After 15 months of nutrition, surgery, and physical therapy in an Army hospital in the States I was discharged from the service. My leg was two inches shorter but compensated by a built-up shoe. My Captain had also been wounded and captured, and in the hospital he told me that he had been on reconnaissance on January 12 and knew that if we advanced according to plan we would be slaughtered. He pleaded with the Lieutenant Colonel to let us approach our objective by a different route. The reply to the Captain was that he had one minute to begin the attack as planned and that afterward he would be court martialed for resisting an order. The Lieutenant Colonel watched the slaughter through his binoculars and later was promoted to full Colonel. During wars this sort of thing occurs continually but is not made public. For all of these reasons and more I have studied and worked to prevent war.

Last Monday night I attended a meeting sponsored by Peace House. Some 45 persons of all ages were there, and we planned various peace activities, including those for today. It was wonderful because everyone was highly motivated, cooperative, and full of hope. They spoke of a paradigm shift, from being against war to being for peace. They proved that in spite of the terrible destructive power of the warmongers the true human spirit is indomitable. What we are doing here in the Rogue Valley of Oregon for peace and justice is also being done all over our wonderful nation and world.

To close my remarks I must point out that all of those brave young Americans in WW II who were sent to fight and be killed in Africa and Europe were told that the enemy was fascism led by the fascist dictator Adolf Hitler. The American Heritage Dictionary of the English Language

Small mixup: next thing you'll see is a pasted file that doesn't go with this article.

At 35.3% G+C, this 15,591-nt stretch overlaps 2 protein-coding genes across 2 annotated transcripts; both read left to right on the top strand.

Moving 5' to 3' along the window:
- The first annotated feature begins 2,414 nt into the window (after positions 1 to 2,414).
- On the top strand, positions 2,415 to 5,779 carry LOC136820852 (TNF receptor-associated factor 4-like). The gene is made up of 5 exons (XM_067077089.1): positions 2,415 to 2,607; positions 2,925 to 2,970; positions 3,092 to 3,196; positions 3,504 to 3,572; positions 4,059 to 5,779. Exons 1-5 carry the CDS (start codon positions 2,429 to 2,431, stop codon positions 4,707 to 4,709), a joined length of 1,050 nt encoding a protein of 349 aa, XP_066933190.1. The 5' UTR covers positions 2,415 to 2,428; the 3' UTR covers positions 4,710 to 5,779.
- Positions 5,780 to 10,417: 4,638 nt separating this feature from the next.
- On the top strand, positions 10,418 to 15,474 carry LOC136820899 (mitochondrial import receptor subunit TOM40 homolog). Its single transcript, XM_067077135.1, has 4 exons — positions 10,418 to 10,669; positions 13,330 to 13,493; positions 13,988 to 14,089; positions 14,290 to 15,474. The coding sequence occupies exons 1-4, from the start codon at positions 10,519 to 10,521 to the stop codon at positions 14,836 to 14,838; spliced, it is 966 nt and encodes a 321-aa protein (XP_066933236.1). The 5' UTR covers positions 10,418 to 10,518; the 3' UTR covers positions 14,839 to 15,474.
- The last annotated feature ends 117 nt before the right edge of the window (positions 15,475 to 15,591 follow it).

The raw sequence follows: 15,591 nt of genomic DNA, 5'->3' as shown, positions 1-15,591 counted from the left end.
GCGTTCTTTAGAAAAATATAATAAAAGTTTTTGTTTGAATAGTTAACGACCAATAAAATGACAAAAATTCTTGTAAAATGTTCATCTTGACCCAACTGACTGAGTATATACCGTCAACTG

defines fascism as: "A philosophy or system of government that advocates or exercises a dictatorship of the extreme right, typically through the merging of state and business leadership, together with an ideology of belligerent nationalism." This means that fascism was only temporarily defeated in WW II, that it has re-emerged in our own nation, and that it is being led by the aspiring dictator George W. Bush.

My hope is that history will record that George W. and the other insane, fascist persons who sponsor him tried to rule us by destroying democracy, establishing a fascist dictatorship, and building an empire to enrich themselves and inflate their egos by forcing our young people
to fight and die in wars of aggression.. but that their scheme failed, and instead George W. and company accidentally brought us all together in a great movement through which we re-created democracy in our nation, prevented war, voted Bush and Cheney out, worked with the rest of the world, and achieved universal peace, cooperation, and prosperity. Together let us make this come true. Thank you, and have a great, peaceful day.
World War 2 Vet 04.Dec.2003 14:51

Three time A3 purple heart winner? barbara-vin@comcast.net

At 18 I enlisted to fly with the Army Air Corp. Went to England with the 8th Air Force and completed 25 missionsas a navigator on B-17 fortress. Received the "Lucky Bastard" award and volunteered for a second tour. Critically wounded on my 35th mission (Berlin) I had qualified for pilot and flew the first mission to Berlin.

Crash landed in England after losing 4 crew members, two my very best friends, was taken to a military hospital where a young British nurse devoted the nexr 3 and a half months to saving my life. After recovering I went back to my squadron and continued flying. Competed 50 missions and volunteered for another tour provided I could transfer to attack bombers and the 9th Air Force. D-Day was coming. After D-day we moved to France. I led an attack on the German reinforcements in the Battle of the bulge and received a slight wound (no damage). I was shot down and wounded on a mission to Magdeberg. Evaded capture and after 32 days was rescued by the 101st Airborne. Recovered and continued flying. Was again wounded on March raid to Worms, Germany (Black Sunday)but made it back to base on one engine. We were slaughtered, as you were that day the Lt Colonel screwed up!
I have never worn my Purple Hearts, nor any of the other 16 medals awarded because I believe as you do, that the real heroes are our buddies who died serving our country, and the ones who came home without arms and legs and eyes that see no more. Like you, I'm against war, George Bush and that heroic millionaire Dick Cheney.